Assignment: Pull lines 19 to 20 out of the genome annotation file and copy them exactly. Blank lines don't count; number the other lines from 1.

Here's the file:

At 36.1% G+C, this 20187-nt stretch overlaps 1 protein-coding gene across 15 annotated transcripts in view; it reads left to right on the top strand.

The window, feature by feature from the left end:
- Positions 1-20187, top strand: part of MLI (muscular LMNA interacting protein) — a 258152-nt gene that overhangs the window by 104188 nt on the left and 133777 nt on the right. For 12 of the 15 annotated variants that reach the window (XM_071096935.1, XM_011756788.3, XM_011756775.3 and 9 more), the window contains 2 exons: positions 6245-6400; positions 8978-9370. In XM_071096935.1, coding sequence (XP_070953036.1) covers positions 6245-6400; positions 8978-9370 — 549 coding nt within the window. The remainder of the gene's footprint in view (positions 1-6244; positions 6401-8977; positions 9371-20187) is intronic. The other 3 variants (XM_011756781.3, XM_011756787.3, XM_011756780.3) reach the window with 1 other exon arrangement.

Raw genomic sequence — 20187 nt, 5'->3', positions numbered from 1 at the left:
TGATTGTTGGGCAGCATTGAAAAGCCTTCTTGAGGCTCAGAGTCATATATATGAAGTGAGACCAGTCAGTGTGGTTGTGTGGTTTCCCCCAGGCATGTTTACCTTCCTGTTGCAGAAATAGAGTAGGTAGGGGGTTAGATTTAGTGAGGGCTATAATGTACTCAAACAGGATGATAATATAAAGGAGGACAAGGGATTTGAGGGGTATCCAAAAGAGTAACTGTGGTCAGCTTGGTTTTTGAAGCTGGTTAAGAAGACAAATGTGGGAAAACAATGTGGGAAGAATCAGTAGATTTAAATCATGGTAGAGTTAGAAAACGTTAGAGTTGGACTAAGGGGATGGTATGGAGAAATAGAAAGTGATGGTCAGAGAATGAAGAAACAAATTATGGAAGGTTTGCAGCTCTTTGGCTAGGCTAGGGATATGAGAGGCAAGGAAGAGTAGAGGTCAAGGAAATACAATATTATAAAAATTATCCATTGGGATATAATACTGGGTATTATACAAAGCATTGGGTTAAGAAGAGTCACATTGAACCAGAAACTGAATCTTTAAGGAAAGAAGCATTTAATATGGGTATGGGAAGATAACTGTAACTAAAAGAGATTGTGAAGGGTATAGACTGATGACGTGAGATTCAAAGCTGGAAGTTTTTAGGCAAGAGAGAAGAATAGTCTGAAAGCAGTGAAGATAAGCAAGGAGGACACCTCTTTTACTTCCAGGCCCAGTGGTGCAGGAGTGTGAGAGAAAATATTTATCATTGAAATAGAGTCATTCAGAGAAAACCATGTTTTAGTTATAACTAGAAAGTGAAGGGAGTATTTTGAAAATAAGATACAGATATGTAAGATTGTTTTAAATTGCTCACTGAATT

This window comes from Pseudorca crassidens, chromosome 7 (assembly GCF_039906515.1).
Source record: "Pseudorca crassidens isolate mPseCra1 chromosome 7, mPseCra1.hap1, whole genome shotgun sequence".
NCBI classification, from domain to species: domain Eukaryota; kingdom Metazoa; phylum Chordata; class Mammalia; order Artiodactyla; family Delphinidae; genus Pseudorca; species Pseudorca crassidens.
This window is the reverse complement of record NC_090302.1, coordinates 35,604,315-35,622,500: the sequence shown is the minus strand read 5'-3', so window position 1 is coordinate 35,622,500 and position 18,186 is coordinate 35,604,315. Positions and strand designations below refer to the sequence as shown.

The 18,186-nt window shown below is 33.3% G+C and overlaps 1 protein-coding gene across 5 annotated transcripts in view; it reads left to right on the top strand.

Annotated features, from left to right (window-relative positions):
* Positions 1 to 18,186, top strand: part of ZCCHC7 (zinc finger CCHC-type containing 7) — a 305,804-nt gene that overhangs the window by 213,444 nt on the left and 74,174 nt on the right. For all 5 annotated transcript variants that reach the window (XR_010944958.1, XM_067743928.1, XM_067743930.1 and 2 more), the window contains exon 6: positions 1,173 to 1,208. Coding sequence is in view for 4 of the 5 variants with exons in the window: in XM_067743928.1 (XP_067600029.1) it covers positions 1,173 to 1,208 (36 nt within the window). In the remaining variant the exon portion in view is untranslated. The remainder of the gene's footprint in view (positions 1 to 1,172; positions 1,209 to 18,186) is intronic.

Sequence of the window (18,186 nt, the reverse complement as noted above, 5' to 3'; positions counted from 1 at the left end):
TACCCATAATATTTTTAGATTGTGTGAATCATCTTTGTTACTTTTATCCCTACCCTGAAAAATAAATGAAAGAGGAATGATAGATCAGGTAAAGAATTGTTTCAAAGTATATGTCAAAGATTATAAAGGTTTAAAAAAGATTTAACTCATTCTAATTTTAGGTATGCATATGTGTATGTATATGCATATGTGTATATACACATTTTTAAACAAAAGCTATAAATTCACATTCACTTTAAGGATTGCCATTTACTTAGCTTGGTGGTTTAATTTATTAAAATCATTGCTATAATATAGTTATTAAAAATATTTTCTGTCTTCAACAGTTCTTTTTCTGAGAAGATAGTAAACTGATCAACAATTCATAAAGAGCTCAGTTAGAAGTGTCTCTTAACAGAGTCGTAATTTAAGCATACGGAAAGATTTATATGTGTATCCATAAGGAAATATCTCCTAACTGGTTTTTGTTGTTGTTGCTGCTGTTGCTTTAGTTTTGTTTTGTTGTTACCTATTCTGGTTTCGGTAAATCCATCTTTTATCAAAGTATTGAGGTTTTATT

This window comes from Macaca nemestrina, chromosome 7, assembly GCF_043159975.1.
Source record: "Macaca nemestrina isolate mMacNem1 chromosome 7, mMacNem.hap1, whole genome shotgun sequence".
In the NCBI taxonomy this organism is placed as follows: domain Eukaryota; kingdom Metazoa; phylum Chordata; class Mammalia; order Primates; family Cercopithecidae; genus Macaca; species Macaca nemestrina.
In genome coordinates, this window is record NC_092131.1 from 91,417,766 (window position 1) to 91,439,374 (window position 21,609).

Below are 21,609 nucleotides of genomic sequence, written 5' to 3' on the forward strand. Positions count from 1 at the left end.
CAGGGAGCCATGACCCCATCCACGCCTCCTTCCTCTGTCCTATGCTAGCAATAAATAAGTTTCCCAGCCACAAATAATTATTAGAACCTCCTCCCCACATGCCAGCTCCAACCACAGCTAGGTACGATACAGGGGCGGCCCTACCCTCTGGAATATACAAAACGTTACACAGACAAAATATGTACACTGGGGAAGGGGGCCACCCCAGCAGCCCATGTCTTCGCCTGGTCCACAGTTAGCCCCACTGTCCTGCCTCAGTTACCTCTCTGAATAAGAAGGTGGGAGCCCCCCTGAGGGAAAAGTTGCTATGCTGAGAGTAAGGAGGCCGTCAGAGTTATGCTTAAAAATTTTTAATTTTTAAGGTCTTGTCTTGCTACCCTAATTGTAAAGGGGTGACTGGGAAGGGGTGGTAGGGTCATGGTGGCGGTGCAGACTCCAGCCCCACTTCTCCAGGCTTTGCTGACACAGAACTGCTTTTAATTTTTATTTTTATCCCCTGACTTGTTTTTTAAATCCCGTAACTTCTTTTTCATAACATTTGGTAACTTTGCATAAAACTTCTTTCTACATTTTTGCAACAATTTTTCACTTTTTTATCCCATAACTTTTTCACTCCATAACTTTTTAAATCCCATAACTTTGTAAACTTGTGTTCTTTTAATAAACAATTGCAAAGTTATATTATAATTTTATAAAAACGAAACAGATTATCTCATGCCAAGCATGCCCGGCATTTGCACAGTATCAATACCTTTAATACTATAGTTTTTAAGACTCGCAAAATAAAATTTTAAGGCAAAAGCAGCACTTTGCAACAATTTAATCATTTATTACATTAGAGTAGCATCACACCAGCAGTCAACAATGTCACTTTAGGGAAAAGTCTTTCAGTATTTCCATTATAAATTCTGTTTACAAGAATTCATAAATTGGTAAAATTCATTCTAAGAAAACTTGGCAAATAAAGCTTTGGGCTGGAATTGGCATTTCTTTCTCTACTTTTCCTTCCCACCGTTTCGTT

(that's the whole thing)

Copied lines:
Below are 21,609 nucleotides of genomic sequence, written 5' to 3' on the forward strand. Positions count from 1 at the left end.
CAGGGAGCCATGACCCCATCCACGCCTCCTTCCTCTGTCCTATGCTAGCAATAAATAAGTTTCCCAGCCACAAATAATTATTAGAACCTCCTCCCCACATGCCAGCTCCAACCACAGCTAGGTACGATACAGGGGCGGCCCTACCCTCTGGAATATACAAAACGTTACACAGACAAAATATGTACACTGGGGAAGGGGGCCACCCCAGCAGCCCATGTCTTCGCCTGGTCCACAGTTAGCCCCACTGTCCTGCCTCAGTTACCTCTCTGAATAAGAAGGTGGGAGCCCCCCTGAGGGAAAAGTTGCTATGCTGAGAGTAAGGAGGCCGTCAGAGTTATGCTTAAAAATTTTTAATTTTTAAGGTCTTGTCTTGCTACCCTAATTGTAAAGGGGTGACTGGGAAGGGGTGGTAGGGTCATGGTGGCGGTGCAGACTCCAGCCCCACTTCTCCAGGCTTTGCTGACACAGAACTGCTTTTAATTTTTATTTTTATCCCCTGACTTGTTTTTTAAATCCCGTAACTTCTTTTTCATAACATTTGGTAACTTTGCATAAAACTTCTTTCTACATTTTTGCAACAATTTTTCACTTTTTTATCCCATAACTTTTTCACTCCATAACTTTTTAAATCCCATAACTTTGTAAACTTGTGTTCTTTTAATAAACAATTGCAAAGTTATATTATAATTTTATAAAAACGAAACAGATTATCTCATGCCAAGCATGCCCGGCATTTGCACAGTATCAATACCTTTAATACTATAGTTTTTAAGACTCGCAAAATAAAATTTTAAGGCAAAAGCAGCACTTTGCAACAATTTAATCATTTATTACATTAGAGTAGCATCACACCAGCAGTCAACAATGTCACTTTAGGGAAAAGTCTTTCAGTATTTCCATTATAAATTCTGTTTACAAGAATTCATAAATTGGTAAAATTCATTCTAAGAAAACTTGGCAAATAAAGCTTTGGGCTGGAATTGGCATTTCTTTCTCTACTTTTCCTTCCCACCGTTTCGTT